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Speech – "Collaboration Is Woven Into Our Fabric"

"Collaboration Is Woven Into Our Fabric"
Michael Huerta, Crystal City, VA
June 13, 2017

RTCA Symposium


Remarks As Prepared For Delivery

Thank you, Margaret. I’m glad to be here. First off, I want to congratulate everyone who will be receiving awards this afternoon.

As an aviation community, we’re very fortunate to have people like you who volunteer their time.

Your efforts and your expertise contribute significantly to the FAA’s NextGen Advisory Committee, our Drone Advisory Committee, and other collaborative efforts that help ensure the safety and the success of aviation.

I know you had panel sessions on the NAC and the DAC this morning. It’s hard to fathom that just five or six years ago these two committees – which are so instrumental to our success now – didn’t even exist.

In the past, we tended to think of RTCA as a very technical organization.

We would turn to you for guidance on technical standards.

And that’s appropriate to the extent that aviation has always moved forward because of innovation. But aviation has also moved forward because of collaboration.  

What we’ve come to realize in recent years, and what we appreciate even more now, is that we have to focus on the business of aviation.

We have to determine the needs of the aviation community and forge a consensus on how to prioritize efforts that will produce the most benefits.

With that in mind, we’ve very much expanded the process of collaboration with industry. It’s now woven into the fabric of what we do. And I want to thank RTCA for helping us take that step.

One of the best illustrations of this approach is the NextGen Advisory Committee. Simply put, it has been a catalyst for NextGen.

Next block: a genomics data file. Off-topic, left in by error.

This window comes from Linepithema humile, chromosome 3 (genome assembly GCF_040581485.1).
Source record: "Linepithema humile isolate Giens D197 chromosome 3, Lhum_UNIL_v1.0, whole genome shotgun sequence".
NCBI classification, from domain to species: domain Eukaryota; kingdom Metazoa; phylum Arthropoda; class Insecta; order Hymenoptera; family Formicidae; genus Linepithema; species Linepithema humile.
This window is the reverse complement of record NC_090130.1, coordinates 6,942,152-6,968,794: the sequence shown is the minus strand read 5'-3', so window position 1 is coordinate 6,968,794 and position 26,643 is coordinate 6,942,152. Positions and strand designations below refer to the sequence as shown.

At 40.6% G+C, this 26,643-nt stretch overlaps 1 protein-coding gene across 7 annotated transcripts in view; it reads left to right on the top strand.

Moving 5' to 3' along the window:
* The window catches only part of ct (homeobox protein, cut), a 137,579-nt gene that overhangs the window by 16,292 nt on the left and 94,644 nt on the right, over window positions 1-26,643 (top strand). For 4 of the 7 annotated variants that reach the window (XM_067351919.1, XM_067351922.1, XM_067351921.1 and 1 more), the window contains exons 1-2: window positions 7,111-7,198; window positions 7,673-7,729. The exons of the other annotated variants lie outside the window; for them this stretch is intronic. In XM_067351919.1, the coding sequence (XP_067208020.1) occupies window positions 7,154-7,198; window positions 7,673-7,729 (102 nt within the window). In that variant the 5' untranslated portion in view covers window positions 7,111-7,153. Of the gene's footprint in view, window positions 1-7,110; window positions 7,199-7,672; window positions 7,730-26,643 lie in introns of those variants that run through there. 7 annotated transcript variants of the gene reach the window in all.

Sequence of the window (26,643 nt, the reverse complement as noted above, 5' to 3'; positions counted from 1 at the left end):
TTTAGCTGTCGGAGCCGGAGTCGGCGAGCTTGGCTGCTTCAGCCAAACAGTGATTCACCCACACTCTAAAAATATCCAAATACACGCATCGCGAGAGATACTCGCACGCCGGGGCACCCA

With the help of aviation’s diverse community, we’ve been able to determine NextGen priority areas where we can deliver the greatest amount of benefit in the near term.

Through this forum, our stakeholders have a better understanding of our planning and decision-making, which bolsters trust and cooperation among everyone.

And as issues come up, we leverage this trust as well as the diverse set of expertise of the members of the NAC. 

Jim Crites, a NAC member, is being honored today with RTCA’s Achievement Award.  He recently retired as the executive vice president in charge of operations at Dallas-Fort Worth Airport.

Last year, Jim, along with Brian Townsend, co-chaired a NAC task group to develop recommendations for better engagement with local communities on Performance Based Navigation routes.

As you know, these routes save time and money. And while they can reduce the overall amount of noise in a given community, the precise nature of some of these procedures concentrates that noise over a smaller geographical area. And that’s generated a significant amount of debate.

Jim’s task force included people from industry, airports, labor, government and other groups. They issued a report in June of last year, which offered a number of important contributions.